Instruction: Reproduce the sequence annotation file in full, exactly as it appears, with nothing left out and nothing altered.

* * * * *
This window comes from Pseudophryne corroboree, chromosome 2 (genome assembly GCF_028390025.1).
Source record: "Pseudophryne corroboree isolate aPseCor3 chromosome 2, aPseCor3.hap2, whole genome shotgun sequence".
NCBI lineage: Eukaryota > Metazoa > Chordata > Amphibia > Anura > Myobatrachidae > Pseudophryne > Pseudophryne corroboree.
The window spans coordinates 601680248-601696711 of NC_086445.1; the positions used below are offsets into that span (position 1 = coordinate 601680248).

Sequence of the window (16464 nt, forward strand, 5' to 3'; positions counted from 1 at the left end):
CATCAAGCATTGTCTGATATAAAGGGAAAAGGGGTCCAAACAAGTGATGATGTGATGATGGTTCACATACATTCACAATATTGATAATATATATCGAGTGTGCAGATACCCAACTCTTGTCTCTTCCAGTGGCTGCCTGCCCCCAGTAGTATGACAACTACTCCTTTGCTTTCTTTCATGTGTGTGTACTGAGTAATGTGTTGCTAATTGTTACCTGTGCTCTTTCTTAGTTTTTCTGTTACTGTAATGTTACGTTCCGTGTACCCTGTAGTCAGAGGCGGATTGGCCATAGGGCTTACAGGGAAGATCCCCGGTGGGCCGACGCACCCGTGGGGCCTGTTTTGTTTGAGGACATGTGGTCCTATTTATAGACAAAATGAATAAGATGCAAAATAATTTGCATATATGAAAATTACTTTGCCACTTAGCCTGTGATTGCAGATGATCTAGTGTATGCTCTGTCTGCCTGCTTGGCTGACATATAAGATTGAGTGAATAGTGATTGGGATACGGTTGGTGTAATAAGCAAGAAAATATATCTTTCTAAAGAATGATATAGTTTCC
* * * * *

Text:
This window comes from Pseudophryne corroboree, chromosome 2 (genome assembly GCF_028390025.1).
Source record: "Pseudophryne corroboree isolate aPseCor3 chromosome 2, aPseCor3.hap2, whole genome shotgun sequence".
NCBI lineage: Eukaryota > Metazoa > Chordata > Amphibia > Anura > Myobatrachidae > Pseudophryne > Pseudophryne corroboree.
The window spans coordinates 601680248-601696711 of NC_086445.1; the positions used below are offsets into that span (position 1 = coordinate 601680248).

Sequence of the window (16464 nt, forward strand, 5' to 3'; positions counted from 1 at the left end):
CATCAAGCATTGTCTGATATAAAGGGAAAAGGGGTCCAAACAAGTGATGATGTGATGATGGTTCACATACATTCACAATATTGATAATATATATCGAGTGTGCAGATACCCAACTCTTGTCTCTTCCAGTGGCTGCCTGCCCCCAGTAGTATGACAACTACTCCTTTGCTTTCTTTCATGTGTGTGTACTGAGTAATGTGTTGCTAATTGTTACCTGTGCTCTTTCTTAGTTTTTCTGTTACTGTAATGTTACGTTCCGTGTACCCTGTAGTCAGAGGCGGATTGGCCATAGGGCTTACAGGGAAGATCCCCGGTGGGCCGACGCACCCGTGGGGCCTGTTTTGTTTGAGGACATGTGGTCCTATTTATAGACAAAATGAATAAGATGCAAAATAATTTGCATATATGAAAATTACTTTGCCACTTAGCCTGTGATTGCAGATGATCTAGTGTATGCTCTGTCTGCCTGCTTGGCTGACATATAAGATTGAGTGAATAGTGATTGGGATACGGTTGGTGTAATAAGCAAGAAAATATATCTTTCTAAAGAATGATATAGTTTCC